Every year companies spend hundreds of millions of dollars on employer branding. My email box is overrun with new companies wanting to show me and sell me the next “best” employer branding technology (and the regulars contact me too … relentlessly). But I believe employment branding has peaked … LinkedIn, Glassdoor, Facebook, Twitter, Indeed, career site, microsite, talent communities, etc., etc … I could go on and on with the list, but I am sure it would never end.
The “employment brand” concept has become extremely overrated. In fact, I lump employment branding as the same concept of buying a car. We see great commercials with great brands advertising their cars. We run down to the dealership and test drive the car, like it, buy it, and after a few months start noticing things we don’t like. It doesn’t accelerate as fast as I like … the coffee cup holder is in a weird place … the windows take too long to roll up … the glare on the dashboard due to the angle is annoying … and on and on and on. Finally, we trade it in or sell it for something newer and better.
Take Glassdoor. It gives employers an opportunity to paint and showcase a rosy picture of what life is like or can be like in the company and lets employers take a stab at replying to negative comments. The pictures are great and always full of employees having fun and smiling. I haven’t seen a picture of an employee receiving their pink slip or sitting through a performance plan review. The replies to negative feedback are served straight out of the can: “Sorry you feel that way, we have an open door policy with HR and wish you would have come talk to us.” Or something like, “Here at XYZ Widgets, we strive to maintain a quality work environment for our employees” … yada, yada, yada.
While companies, HR departments, and job seekers are focused on the perception of an employment brand, I think people accept jobs due mostly to perceived good leadership and personal connections, ultimately leave companies due to poor leadership. You know the cliche: “People don’t quit their jobs … they quit their bosses.” I have shared this phrase a thousand times and I will continue to do so. I have been in executive search and have also led talent acquisition for Fortune 500 brands, and over all my years of doing such, the No. 1 answers when I ask people to tell me their top three career criteria for a new opportunity are “the people, my boss, and who I will work for.” (aren’t 2 and 3 the same?)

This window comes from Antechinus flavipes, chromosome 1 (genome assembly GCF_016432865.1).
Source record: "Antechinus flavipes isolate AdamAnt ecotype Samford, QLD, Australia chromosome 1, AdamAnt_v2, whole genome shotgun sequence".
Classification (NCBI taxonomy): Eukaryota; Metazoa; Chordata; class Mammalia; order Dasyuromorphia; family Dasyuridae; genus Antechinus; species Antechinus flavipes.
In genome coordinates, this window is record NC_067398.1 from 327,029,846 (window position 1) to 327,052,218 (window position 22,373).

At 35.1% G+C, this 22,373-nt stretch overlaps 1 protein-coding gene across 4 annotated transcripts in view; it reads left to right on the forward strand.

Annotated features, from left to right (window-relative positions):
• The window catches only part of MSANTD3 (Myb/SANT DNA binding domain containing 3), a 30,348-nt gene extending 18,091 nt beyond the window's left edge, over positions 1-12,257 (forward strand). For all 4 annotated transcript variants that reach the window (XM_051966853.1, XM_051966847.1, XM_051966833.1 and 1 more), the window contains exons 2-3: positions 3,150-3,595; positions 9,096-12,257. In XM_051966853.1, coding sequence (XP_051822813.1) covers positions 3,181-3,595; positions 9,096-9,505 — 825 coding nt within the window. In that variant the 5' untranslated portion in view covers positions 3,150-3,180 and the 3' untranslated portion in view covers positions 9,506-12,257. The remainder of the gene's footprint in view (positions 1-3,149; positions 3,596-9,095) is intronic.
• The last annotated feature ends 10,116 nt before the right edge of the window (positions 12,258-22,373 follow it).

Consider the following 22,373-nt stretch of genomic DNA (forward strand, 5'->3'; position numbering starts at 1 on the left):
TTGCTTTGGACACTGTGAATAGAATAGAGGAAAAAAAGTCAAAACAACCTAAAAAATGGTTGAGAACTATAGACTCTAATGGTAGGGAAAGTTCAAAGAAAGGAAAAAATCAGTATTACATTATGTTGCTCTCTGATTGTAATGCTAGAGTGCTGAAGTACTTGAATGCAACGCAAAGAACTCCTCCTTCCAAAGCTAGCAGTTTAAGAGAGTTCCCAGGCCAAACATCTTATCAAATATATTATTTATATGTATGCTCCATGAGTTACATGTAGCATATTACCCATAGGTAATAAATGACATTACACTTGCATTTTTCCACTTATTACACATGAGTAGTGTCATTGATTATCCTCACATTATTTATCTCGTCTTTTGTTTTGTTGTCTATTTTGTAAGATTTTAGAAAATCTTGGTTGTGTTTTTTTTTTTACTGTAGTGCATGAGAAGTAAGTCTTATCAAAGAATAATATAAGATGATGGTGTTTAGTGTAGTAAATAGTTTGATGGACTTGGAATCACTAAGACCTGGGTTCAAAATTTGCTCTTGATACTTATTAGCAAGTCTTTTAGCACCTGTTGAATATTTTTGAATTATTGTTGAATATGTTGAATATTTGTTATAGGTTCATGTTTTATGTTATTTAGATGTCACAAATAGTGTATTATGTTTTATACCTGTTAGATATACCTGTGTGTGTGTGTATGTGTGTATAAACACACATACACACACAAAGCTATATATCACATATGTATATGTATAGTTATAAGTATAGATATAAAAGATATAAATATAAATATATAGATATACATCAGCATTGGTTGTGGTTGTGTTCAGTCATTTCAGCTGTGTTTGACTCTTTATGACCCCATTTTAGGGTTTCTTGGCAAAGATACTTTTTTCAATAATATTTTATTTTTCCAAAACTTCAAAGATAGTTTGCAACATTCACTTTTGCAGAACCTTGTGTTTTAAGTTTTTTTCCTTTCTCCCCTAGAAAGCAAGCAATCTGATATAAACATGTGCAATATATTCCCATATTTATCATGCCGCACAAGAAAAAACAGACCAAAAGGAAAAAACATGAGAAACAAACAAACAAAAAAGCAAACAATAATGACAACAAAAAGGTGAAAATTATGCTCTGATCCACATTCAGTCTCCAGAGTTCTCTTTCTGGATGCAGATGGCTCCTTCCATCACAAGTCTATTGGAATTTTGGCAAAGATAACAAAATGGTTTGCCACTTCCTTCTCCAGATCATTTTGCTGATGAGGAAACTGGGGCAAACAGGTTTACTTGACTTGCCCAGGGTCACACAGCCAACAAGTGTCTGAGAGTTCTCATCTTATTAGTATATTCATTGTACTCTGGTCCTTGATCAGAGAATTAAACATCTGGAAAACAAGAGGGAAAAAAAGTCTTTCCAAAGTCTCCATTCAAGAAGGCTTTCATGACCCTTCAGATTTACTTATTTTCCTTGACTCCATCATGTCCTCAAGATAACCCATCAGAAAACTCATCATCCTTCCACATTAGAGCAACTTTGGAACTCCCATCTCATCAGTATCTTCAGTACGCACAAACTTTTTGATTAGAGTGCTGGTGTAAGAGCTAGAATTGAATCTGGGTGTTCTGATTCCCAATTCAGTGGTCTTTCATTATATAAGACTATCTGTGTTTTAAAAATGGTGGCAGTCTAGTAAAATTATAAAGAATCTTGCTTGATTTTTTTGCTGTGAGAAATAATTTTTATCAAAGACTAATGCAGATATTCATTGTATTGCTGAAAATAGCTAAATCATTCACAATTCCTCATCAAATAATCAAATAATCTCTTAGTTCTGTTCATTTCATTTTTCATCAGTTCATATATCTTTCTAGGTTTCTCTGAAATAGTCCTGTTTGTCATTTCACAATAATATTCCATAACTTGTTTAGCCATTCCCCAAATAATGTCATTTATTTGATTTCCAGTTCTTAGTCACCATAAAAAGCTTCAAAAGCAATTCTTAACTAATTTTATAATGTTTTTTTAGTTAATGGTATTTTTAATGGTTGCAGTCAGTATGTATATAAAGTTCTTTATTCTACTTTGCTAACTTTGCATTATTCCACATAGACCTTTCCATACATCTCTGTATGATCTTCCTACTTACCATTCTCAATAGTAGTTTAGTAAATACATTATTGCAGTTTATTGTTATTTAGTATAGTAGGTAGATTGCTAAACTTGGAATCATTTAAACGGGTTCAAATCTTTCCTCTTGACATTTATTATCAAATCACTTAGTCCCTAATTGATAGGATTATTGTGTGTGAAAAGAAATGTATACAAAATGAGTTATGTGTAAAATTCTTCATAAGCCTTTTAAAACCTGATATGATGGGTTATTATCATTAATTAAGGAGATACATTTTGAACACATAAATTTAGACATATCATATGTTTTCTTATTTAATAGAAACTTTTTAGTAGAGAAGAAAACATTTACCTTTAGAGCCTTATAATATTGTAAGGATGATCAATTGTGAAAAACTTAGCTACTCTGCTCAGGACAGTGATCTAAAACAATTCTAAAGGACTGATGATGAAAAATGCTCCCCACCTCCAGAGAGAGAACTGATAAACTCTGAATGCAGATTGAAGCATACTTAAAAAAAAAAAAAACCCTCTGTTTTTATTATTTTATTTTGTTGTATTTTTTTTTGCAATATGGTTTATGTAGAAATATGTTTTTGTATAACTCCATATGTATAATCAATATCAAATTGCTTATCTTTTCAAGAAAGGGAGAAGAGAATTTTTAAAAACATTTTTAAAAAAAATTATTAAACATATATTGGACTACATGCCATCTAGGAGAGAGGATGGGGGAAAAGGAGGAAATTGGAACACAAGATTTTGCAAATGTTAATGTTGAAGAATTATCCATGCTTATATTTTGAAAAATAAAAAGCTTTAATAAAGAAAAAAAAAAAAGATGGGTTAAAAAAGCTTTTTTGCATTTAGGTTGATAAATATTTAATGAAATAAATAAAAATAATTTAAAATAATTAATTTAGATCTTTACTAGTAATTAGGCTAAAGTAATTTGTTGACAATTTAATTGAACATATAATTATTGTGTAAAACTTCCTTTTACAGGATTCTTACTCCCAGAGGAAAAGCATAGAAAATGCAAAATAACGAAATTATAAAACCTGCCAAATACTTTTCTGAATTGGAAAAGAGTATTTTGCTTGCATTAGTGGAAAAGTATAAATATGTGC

In two separate and prior instances, I had great leaders who hired me. They kept me loyal, kept me engaged, made work fun and interesting, and provided praise and feedback. When they left, their replacements proved to be the exact opposite. I continued to work hard, do the best at every task, and attempt to work through it all. Ultimately, I was pushed away and quit my managers.
In both instances, each company invested heavily in their employment brands. In fact, I had a direct hand in building the career sites for both companies (which were award winning). We built excellent and top rated Glassdoor profiles for both companies; profiles full of photos, reviews, and ratings. But in the end, all the work I did around building award-winning career sites and enhancing the employment brand for each organization all meant nothing for me as my direct leadership was extremely poor.